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California Expunges Marijuana Convictions — New Bill Approved After Legalization

California Expunges Marijuana Convictions — New Bill Approved After Legalization

Latoya Jackman
California Expunges Marijuana Convictions

Newly Bill Drafted as California Expunges Marijuana Convictions

On Wednesday,  California lawmakers approved a bill requiring the state’s Justice Department to review marijuana-related convictions.

The cases to be review go as far back as 1975; this would determine their eligibility for expunction.

The bill, which was passed by the State Senate, was introduced in January by Rob Bonta, a Democratic assemblyman.

The bill follows the approval of Proposition 64, a bill that was approved in 2016, legalizing marijuana for adult use and terminating many marijuana-related crimes.

 

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Awaiting Governor Jerry Brown’s Signature

However, it did not provide any direction to which convictions or felonies should be expunged or reduced to misdemeanors.

Governor Jerry Brown has 12 days from the date it was passed to sign or veto the legislation.

If 12 days pass without Governor Brown’s signature the bill will become law without his consent.

Late last year, almost 150 people were exonerated by Governor Brown, 60 of whom were convicted on drug charges. 10 of these were pardons and sentence reductions on marijuana charges.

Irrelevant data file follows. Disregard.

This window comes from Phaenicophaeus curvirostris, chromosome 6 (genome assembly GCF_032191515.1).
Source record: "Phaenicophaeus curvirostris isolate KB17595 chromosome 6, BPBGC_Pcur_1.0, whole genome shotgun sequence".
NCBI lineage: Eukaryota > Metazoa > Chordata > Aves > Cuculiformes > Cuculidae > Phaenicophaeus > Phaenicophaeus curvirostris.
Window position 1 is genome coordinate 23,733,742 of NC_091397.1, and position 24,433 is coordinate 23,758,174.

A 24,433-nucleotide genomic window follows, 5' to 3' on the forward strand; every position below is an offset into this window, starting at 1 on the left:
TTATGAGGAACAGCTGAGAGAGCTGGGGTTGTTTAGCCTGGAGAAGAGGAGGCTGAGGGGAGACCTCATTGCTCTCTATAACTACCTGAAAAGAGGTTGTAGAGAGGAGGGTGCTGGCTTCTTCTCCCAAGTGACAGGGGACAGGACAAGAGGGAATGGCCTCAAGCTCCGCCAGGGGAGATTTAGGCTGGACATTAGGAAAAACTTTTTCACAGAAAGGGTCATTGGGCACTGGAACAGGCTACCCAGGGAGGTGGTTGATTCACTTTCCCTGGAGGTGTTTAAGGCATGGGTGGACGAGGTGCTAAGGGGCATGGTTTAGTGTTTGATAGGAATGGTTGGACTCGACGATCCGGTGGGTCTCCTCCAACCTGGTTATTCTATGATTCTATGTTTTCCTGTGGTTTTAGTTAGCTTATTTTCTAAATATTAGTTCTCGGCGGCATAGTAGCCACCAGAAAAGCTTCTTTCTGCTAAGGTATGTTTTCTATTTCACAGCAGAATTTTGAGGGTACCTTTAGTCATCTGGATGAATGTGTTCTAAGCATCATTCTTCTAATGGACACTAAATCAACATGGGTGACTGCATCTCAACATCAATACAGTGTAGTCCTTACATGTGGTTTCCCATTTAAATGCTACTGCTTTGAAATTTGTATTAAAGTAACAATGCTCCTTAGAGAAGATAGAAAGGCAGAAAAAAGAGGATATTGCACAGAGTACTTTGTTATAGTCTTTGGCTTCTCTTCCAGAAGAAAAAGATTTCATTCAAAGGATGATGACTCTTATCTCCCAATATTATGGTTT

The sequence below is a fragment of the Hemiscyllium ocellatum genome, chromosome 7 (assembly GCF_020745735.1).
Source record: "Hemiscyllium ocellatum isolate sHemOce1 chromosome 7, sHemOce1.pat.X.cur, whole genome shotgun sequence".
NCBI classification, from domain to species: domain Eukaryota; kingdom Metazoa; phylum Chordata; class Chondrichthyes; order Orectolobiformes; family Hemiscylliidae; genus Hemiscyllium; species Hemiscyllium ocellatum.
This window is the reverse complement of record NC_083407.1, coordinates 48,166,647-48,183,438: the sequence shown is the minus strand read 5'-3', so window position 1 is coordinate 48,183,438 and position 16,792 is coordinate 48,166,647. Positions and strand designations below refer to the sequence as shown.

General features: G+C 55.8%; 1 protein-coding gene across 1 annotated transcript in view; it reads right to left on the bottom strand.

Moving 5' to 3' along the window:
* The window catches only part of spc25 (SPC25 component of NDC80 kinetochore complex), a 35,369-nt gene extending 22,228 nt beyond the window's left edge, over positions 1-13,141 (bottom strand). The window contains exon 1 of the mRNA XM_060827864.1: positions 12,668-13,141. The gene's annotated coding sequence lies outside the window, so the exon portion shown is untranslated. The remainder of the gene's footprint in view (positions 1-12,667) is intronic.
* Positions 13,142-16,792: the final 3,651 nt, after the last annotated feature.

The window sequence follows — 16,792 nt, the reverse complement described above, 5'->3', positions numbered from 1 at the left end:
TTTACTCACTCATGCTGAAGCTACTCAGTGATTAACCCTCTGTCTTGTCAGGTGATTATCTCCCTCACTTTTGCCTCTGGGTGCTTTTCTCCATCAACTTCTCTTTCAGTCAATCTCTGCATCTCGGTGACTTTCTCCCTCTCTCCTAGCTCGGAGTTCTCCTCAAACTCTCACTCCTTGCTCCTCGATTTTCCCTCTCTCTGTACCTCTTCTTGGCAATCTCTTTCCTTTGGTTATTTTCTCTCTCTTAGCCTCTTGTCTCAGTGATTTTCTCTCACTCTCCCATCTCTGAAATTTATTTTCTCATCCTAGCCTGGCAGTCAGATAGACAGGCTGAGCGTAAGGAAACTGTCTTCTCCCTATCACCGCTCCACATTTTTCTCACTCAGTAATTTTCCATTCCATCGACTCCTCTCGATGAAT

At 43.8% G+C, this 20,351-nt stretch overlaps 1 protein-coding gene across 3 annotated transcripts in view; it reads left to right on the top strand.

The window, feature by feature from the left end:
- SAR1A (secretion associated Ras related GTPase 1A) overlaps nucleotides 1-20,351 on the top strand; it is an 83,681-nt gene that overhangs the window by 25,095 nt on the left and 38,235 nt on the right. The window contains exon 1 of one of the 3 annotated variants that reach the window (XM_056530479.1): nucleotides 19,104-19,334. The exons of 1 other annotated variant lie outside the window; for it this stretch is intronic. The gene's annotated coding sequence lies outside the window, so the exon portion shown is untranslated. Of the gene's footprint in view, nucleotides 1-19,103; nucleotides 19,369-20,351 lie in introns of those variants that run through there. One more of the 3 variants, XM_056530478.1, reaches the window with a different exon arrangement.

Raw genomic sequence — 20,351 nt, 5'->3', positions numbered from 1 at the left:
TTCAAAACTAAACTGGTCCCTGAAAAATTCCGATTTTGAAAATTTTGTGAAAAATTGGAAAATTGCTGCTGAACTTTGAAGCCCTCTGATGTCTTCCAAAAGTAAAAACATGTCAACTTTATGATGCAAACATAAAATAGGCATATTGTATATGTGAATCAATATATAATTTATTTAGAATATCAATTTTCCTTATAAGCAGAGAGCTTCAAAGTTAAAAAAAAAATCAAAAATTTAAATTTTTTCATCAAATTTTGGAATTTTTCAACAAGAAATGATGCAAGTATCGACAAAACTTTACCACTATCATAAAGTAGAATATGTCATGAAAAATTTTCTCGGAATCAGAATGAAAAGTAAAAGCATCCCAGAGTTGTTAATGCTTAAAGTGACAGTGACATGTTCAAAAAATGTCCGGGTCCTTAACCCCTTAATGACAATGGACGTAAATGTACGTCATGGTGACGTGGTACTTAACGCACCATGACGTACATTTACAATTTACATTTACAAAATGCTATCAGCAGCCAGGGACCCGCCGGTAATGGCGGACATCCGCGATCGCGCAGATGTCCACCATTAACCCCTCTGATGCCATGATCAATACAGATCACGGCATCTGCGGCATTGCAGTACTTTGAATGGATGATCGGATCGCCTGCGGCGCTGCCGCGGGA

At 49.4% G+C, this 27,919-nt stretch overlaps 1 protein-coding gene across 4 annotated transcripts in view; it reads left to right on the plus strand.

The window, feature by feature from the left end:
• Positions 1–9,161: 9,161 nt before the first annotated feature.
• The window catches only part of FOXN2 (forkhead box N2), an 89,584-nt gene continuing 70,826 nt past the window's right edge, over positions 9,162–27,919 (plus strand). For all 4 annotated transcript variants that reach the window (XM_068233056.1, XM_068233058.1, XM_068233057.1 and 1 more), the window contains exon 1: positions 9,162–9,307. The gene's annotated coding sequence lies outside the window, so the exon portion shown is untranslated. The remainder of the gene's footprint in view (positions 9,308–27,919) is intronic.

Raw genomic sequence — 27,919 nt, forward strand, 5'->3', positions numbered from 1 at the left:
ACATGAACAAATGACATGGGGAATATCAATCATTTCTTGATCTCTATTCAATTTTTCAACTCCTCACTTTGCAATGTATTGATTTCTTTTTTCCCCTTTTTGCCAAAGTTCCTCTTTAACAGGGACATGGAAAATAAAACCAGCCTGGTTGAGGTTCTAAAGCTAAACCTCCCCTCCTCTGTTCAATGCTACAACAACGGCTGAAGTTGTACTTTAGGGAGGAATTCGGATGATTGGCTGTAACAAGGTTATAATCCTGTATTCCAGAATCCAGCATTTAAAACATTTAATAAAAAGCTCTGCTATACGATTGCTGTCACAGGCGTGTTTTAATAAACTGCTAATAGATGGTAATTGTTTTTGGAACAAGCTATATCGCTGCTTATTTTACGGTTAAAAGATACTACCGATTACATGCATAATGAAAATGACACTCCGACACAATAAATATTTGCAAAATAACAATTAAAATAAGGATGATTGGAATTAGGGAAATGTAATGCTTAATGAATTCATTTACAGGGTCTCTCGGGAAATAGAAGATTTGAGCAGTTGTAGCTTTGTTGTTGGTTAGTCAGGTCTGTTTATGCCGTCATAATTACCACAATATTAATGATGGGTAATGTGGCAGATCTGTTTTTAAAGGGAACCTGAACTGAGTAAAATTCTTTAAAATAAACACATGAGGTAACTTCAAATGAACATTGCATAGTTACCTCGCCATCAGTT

Bonta believes that the bill would reduce a lot of stress.

“The role of government should be to ease burdens and expedite the operation of law, not create unneeded obstacles, barriers, and delay.”

If the approved bill becomes law, the state will have the responsibility of cleaning up the records. The West Coast state will become a trailblazer for cannabis rights as California expunges marijuana convictions.

California’s Justice Department has until July 1, 2019, to determine which cases are eligible for review.

Those cases will then be presented to the district attorney’s office, which will have another year to make any objections.

 

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In San Francisco, only 23 people attempted to have their charges expunged.

San Francisco’s District Attorney George Gascon explained that the process can be very expensive and awkward.

“The problem is that if you go through that process, you have to hire an attorney. You have to petition the court. You have to come for a hearing. It’s a very expensive and very cumbersome process.”

Recently, the state has taken steps to expunge and reduce convictions for possession and recreational marijuana charges going as far back as 1975.

Gascon explained that many of the people that were punished are those who cannot afford a lawyer.

“The reality is that the majority of the people that were punished and were the ones that suffered in this war on marijuana, the war on drugs nationally were people that can ill afford to pay an attorney.”

A Victory For Cannabis Rights

California is once again committed themselves to a just and reasonable policy. The state has long been a trailblazer in advocacy of cannabis rights. This dates back to their decision to legalize medicinal marijuana back in the days of the Clinton administration. One can only hope that other states who choose to and prohibition will take note as California expunges marijuana convictions

 

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